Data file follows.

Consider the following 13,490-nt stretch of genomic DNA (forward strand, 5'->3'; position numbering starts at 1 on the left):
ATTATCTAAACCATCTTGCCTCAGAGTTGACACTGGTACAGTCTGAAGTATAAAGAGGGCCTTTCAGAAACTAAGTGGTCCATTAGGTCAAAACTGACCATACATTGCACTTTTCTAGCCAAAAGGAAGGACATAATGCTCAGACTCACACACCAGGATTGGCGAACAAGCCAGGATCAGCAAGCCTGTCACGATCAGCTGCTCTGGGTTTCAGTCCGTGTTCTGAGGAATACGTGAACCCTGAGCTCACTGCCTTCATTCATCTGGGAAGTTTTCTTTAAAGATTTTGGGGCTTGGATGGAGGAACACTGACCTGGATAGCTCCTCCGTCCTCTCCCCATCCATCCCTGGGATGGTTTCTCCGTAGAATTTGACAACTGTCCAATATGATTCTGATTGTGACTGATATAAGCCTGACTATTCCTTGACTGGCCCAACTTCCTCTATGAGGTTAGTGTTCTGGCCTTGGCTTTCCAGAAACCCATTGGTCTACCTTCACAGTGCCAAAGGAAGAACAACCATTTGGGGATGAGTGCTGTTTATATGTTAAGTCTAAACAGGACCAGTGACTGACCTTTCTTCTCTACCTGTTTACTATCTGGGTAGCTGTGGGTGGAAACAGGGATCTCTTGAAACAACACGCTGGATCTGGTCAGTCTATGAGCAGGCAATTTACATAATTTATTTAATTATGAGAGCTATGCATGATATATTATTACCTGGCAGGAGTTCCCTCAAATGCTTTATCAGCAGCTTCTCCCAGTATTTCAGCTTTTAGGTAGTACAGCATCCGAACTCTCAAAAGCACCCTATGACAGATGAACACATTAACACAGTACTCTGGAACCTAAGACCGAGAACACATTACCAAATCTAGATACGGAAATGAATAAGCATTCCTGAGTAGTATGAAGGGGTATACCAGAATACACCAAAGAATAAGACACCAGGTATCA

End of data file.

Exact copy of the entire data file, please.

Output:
Consider the following 13,490-nt stretch of genomic DNA (forward strand, 5'->3'; position numbering starts at 1 on the left):
ATTATCTAAACCATCTTGCCTCAGAGTTGACACTGGTACAGTCTGAAGTATAAAGAGGGCCTTTCAGAAACTAAGTGGTCCATTAGGTCAAAACTGACCATACATTGCACTTTTCTAGCCAAAAGGAAGGACATAATGCTCAGACTCACACACCAGGATTGGCGAACAAGCCAGGATCAGCAAGCCTGTCACGATCAGCTGCTCTGGGTTTCAGTCCGTGTTCTGAGGAATACGTGAACCCTGAGCTCACTGCCTTCATTCATCTGGGAAGTTTTCTTTAAAGATTTTGGGGCTTGGATGGAGGAACACTGACCTGGATAGCTCCTCCGTCCTCTCCCCATCCATCCCTGGGATGGTTTCTCCGTAGAATTTGACAACTGTCCAATATGATTCTGATTGTGACTGATATAAGCCTGACTATTCCTTGACTGGCCCAACTTCCTCTATGAGGTTAGTGTTCTGGCCTTGGCTTTCCAGAAACCCATTGGTCTACCTTCACAGTGCCAAAGGAAGAACAACCATTTGGGGATGAGTGCTGTTTATATGTTAAGTCTAAACAGGACCAGTGACTGACCTTTCTTCTCTACCTGTTTACTATCTGGGTAGCTGTGGGTGGAAACAGGGATCTCTTGAAACAACACGCTGGATCTGGTCAGTCTATGAGCAGGCAATTTACATAATTTATTTAATTATGAGAGCTATGCATGATATATTATTACCTGGCAGGAGTTCCCTCAAATGCTTTATCAGCAGCTTCTCCCAGTATTTCAGCTTTTAGGTAGTACAGCATCCGAACTCTCAAAAGCACCCTATGACAGATGAACACATTAACACAGTACTCTGGAACCTAAGACCGAGAACACATTACCAAATCTAGATACGGAAATGAATAAGCATTCCTGAGTAGTATGAAGGGGTATACCAGAATACACCAAAGAATAAGACACCAGGTATCA